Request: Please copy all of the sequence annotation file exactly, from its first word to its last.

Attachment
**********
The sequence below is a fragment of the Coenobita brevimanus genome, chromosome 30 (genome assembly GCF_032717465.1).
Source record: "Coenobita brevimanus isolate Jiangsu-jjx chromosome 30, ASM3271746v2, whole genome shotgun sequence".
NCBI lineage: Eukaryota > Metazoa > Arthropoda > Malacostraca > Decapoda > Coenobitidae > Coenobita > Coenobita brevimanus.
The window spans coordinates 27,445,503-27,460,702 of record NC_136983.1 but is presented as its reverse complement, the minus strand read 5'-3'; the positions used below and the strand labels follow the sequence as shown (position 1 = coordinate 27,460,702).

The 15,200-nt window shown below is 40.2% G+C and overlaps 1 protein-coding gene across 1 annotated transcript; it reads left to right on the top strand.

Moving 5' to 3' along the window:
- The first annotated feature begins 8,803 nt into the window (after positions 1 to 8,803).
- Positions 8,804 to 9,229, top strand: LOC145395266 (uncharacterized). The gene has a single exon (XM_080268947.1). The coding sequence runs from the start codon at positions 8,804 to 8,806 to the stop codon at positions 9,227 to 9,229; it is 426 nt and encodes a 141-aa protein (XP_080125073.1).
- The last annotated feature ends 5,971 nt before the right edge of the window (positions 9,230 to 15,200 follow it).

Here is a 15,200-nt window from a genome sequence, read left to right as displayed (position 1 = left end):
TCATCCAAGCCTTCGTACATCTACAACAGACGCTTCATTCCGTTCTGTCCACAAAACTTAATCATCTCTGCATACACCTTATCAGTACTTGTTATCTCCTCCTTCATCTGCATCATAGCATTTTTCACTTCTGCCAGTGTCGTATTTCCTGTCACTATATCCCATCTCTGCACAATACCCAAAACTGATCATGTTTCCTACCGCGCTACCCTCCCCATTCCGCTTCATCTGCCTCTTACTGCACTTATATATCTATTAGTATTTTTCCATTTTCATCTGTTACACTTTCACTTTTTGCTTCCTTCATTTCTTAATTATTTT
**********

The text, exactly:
The sequence below is a fragment of the Coenobita brevimanus genome, chromosome 30 (genome assembly GCF_032717465.1).
Source record: "Coenobita brevimanus isolate Jiangsu-jjx chromosome 30, ASM3271746v2, whole genome shotgun sequence".
NCBI lineage: Eukaryota > Metazoa > Arthropoda > Malacostraca > Decapoda > Coenobitidae > Coenobita > Coenobita brevimanus.
The window spans coordinates 27,445,503-27,460,702 of record NC_136983.1 but is presented as its reverse complement, the minus strand read 5'-3'; the positions used below and the strand labels follow the sequence as shown (position 1 = coordinate 27,460,702).

The 15,200-nt window shown below is 40.2% G+C and overlaps 1 protein-coding gene across 1 annotated transcript; it reads left to right on the top strand.

Moving 5' to 3' along the window:
- The first annotated feature begins 8,803 nt into the window (after positions 1 to 8,803).
- Positions 8,804 to 9,229, top strand: LOC145395266 (uncharacterized). The gene has a single exon (XM_080268947.1). The coding sequence runs from the start codon at positions 8,804 to 8,806 to the stop codon at positions 9,227 to 9,229; it is 426 nt and encodes a 141-aa protein (XP_080125073.1).
- The last annotated feature ends 5,971 nt before the right edge of the window (positions 9,230 to 15,200 follow it).

Here is a 15,200-nt window from a genome sequence, read left to right as displayed (position 1 = left end):
TCATCCAAGCCTTCGTACATCTACAACAGACGCTTCATTCCGTTCTGTCCACAAAACTTAATCATCTCTGCATACACCTTATCAGTACTTGTTATCTCCTCCTTCATCTGCATCATAGCATTTTTCACTTCTGCCAGTGTCGTATTTCCTGTCACTATATCCCATCTCTGCACAATACCCAAAACTGATCATGTTTCCTACCGCGCTACCCTCCCCATTCCGCTTCATCTGCCTCTTACTGCACTTATATATCTATTAGTATTTTTCCATTTTCATCTGTTACACTTTCACTTTTTGCTTCCTTCATTTCTTAATTATTTT